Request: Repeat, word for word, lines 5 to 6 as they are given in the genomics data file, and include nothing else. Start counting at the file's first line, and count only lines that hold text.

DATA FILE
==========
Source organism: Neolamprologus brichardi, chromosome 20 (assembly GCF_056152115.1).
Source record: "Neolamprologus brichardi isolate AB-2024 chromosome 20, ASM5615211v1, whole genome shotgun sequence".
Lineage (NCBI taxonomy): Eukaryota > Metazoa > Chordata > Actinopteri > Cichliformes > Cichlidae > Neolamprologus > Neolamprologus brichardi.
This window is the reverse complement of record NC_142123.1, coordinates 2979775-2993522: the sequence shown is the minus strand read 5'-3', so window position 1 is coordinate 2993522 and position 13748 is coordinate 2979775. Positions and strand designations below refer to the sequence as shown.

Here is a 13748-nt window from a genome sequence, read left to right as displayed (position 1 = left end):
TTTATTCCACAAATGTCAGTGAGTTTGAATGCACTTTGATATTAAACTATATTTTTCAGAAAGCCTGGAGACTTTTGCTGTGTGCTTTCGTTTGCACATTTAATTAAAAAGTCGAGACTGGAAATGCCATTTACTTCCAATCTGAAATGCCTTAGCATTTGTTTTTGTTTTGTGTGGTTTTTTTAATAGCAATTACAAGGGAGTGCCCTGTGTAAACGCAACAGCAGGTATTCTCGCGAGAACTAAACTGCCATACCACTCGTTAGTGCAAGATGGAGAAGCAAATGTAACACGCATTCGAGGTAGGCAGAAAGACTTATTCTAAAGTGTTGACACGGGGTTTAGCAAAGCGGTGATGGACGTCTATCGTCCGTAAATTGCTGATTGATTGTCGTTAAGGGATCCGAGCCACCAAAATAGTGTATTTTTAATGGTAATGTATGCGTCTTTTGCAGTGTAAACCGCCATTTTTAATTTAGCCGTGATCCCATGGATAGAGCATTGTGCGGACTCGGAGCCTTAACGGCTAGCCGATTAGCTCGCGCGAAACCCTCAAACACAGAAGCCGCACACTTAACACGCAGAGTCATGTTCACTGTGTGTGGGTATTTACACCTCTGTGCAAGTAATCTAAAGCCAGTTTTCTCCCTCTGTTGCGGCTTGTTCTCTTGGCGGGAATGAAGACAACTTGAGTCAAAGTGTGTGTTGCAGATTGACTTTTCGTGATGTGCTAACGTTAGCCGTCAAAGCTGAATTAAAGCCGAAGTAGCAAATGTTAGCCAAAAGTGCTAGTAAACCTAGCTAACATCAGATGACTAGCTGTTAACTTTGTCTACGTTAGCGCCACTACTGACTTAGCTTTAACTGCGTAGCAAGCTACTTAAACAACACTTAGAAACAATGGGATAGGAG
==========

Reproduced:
Here is a 13748-nt window from a genome sequence, read left to right as displayed (position 1 = left end):
TTTATTCCACAAATGTCAGTGAGTTTGAATGCACTTTGATATTAAACTATATTTTTCAGAAAGCCTGGAGACTTTTGCTGTGTGCTTTCGTTTGCACATTTAATTAAAAAGTCGAGACTGGAAATGCCATTTACTTCCAATCTGAAATGCCTTAGCATTTGTTTTTGTTTTGTGTGGTTTTTTTAATAGCAATTACAAGGGAGTGCCCTGTGTAAACGCAACAGCAGGTATTCTCGCGAGAACTAAACTGCCATACCACTCGTTAGTGCAAGATGGAGAAGCAAATGTAACACGCATTCGAGGTAGGCAGAAAGACTTATTCTAAAGTGTTGACACGGGGTTTAGCAAAGCGGTGATGGACGTCTATCGTCCGTAAATTGCTGATTGATTGTCGTTAAGGGATCCGAGCCACCAAAATAGTGTATTTTTAATGGTAATGTATGCGTCTTTTGCAGTGTAAACCGCCATTTTTAATTTAGCCGTGATCCCATGGATAGAGCATTGTGCGGACTCGGAGCCTTAACGGCTAGCCGATTAGCTCGCGCGAAACCCTCAAACACAGAAGCCGCACACTTAACACGCAGAGTCATGTTCACTGTGTGTGGGTATTTACACCTCTGTGCAAGTAATCTAAAGCCAGTTTTCTCCCTCTGTTGCGGCTTGTTCTCTTGGCGGGAATGAAGACAACTTGAGTCAAAGTGTGTGTTGCAGATTGACTTTTCGTGATGTGCTAACGTTAGCCGTCAAAGCTGAATTAAAGCCGAAGTAGCAAATGTTAGCCAAAAGTGCTAGTAAACCTAGCTAACATCAGATGACTAGCTGTTAACTTTGTCTACGTTAGCGCCACTACTGACTTAGCTTTAACTGCGTAGCAAGCTACTTAAACAACACTTAGAAACAATGGGATAGGAG